Many historic battles occurred in the month of April. Given the significance of these battles and those who gave their lives fighting, we honor the past by reviewing The Fighting 69th Irish Whiskey this month.
On April 23, 1014, The Battle of Clontarf was fought between the Irish High King Brian Boru and a coalition which included Norsemen in the now Dublin suburb. The battle has been mythologically chronicled and is significant for both the death of Boru even in victory and the defeat of Viking power in Ireland.
In America, the Shot Heard "Round the World" rang out on April 19, 1775, beginning the Revolutionary War at the Battle of Lexington and Concord. Commemorated as Patriot's Day each year in Massachusetts, the battle is recognized as persuading Americans to take up the fight against the British.
Finally, the Easter Rising took place Monday April 24, 1916 in Ireland. The insurrection against the British led to the Proclamation which was the start of the path to Ireland's independence.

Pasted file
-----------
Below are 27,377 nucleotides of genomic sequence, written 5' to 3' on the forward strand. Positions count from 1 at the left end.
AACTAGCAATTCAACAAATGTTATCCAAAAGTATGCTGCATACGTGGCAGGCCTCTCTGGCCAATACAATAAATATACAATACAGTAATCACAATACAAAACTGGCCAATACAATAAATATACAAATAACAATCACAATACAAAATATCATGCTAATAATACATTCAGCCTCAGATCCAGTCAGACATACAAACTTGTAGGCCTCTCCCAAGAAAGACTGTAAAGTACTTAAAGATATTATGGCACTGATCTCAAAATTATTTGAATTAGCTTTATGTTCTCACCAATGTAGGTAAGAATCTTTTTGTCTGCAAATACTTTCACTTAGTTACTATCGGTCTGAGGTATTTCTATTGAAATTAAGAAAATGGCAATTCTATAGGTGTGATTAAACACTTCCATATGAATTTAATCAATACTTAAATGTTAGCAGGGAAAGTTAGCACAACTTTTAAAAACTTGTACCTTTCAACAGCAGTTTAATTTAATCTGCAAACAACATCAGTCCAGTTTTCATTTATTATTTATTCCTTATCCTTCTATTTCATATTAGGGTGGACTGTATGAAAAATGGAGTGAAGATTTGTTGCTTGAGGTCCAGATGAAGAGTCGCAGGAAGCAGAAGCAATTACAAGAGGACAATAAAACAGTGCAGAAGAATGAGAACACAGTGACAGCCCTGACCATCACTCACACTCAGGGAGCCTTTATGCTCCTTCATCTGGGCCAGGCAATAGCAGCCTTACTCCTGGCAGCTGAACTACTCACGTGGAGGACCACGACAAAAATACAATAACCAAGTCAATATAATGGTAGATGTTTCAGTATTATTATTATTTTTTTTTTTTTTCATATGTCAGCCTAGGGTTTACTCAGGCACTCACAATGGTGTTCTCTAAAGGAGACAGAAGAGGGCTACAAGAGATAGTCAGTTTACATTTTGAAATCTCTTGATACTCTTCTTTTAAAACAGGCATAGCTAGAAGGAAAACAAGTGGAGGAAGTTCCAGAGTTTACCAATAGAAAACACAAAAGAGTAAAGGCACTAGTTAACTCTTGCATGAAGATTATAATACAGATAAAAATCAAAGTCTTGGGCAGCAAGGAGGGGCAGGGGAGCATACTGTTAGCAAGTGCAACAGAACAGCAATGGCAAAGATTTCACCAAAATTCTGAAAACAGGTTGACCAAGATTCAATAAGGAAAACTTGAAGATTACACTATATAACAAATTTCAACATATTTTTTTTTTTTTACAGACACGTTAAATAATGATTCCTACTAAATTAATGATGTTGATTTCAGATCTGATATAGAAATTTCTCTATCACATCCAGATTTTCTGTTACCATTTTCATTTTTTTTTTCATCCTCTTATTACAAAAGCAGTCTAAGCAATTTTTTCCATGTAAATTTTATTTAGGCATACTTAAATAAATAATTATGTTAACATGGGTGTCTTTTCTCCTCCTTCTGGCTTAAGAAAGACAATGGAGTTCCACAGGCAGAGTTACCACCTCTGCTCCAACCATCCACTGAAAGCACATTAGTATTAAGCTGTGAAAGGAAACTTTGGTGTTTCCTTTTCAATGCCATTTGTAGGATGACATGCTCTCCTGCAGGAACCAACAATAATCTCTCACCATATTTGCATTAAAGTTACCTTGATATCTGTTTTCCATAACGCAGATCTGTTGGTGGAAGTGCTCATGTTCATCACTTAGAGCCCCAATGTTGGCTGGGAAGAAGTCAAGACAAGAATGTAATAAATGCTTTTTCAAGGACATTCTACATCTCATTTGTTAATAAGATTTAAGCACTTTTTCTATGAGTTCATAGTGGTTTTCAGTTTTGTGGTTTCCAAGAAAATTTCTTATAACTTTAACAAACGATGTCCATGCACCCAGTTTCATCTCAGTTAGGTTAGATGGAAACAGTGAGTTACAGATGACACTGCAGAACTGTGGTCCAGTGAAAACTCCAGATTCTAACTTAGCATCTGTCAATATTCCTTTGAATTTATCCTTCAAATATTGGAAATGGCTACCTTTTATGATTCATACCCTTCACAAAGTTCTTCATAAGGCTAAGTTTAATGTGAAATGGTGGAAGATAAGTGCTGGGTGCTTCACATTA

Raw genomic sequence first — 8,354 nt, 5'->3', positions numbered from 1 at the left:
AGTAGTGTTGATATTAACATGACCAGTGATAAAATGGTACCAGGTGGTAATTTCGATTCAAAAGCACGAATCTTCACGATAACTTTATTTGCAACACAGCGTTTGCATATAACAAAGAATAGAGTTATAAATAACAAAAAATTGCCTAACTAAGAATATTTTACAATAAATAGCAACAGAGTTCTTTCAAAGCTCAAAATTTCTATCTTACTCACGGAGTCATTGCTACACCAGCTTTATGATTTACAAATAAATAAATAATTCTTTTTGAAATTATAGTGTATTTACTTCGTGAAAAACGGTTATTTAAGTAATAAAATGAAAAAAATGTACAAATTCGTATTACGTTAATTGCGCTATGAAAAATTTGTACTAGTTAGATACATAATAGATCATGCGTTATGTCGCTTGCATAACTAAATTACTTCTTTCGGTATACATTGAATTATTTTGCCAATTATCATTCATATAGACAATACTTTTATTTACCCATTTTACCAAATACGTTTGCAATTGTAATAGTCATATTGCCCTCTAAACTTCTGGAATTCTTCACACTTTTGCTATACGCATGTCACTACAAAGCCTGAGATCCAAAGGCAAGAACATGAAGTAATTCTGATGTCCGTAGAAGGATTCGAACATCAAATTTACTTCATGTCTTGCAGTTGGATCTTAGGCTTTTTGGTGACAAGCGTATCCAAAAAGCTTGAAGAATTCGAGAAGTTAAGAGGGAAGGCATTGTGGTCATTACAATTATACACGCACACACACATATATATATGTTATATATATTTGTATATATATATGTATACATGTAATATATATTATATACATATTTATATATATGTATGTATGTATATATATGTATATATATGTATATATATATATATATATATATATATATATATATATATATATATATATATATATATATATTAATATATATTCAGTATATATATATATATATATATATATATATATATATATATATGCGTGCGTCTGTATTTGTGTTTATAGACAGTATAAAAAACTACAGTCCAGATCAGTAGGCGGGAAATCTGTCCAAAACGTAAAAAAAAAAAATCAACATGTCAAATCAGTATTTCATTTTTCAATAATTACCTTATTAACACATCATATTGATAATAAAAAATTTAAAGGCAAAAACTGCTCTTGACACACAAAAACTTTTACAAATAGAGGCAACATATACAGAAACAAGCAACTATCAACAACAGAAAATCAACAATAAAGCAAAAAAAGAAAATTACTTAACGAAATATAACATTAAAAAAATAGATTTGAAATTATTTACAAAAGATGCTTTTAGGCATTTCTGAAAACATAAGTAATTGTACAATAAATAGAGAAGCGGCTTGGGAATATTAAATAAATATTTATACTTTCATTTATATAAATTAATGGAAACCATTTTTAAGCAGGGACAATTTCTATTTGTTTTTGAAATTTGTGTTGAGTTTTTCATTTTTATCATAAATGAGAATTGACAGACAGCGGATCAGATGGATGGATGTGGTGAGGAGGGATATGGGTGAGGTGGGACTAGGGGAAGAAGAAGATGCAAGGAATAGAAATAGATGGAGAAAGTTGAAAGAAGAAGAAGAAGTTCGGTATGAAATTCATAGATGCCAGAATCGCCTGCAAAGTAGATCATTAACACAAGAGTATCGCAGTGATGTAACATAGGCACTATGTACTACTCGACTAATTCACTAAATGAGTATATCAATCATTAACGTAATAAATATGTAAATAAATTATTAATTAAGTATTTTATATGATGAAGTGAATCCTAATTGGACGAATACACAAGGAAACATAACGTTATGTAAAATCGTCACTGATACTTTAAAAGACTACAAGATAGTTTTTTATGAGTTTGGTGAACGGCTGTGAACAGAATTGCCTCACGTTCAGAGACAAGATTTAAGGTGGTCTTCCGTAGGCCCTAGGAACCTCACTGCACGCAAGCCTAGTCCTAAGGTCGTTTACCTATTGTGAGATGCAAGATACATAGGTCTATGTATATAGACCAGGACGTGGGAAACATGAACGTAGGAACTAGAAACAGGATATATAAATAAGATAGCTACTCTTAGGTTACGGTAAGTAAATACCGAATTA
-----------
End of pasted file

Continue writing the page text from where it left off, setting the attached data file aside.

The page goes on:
The Fighting 69th regiment was an all-Irish citizen militia group from New York City that organized initially with the intention of returning to Ireland to expel the British.
Founded in 1849, the 69th fought for the USA in the Civil War, WW1, WW2, Iraq, and Afghanistan. Today, the regiment still consists of a light single infantry battalion that can be found leading the Saint Patrick's Day parade in New York city. In recognition of everything the regiment has accomplished, an Irish Whiskey was launched in 2019 and named in their honor.
The Fighting 69th Irish Whiskey is a fairly complex triple distilled blend aged between 4-6 years. It is comprised of all three styles of Irish Whiskey: single pot still, single malt, and single grain. Each style is aged separately for 3 years in ex-bourbon casks. The distillates are then finished in a variety of other casks including: Single-Char, Double-Char, Oloroso Sherry, Rum, and Port. The finished blend is then created and bottled at 40% abv.
This is a very enjoyable blend. It is similar to other 3 style blends like Paddy's, Dunville's, and Lost Irish (which also utilizes multiple cask finishes.) Light and very approachable, notes of honey and pear on the nose met with vanilla and caramel on the palate. The blend of multiple styles and cask finishes provides different flavor notes that can be detected with repeated tastings.
Widely available in the US for ~$35, this is the type of blended Irish Whiskey to have on your home bar as an everyday drinker with a twist. As an added bonus, $1 from every bottle purchased goes to support the 69th Infantry Regiment Historical Trust, a not-for-profit foundation.
Image Credits: Fighting 69th Irish Whiskey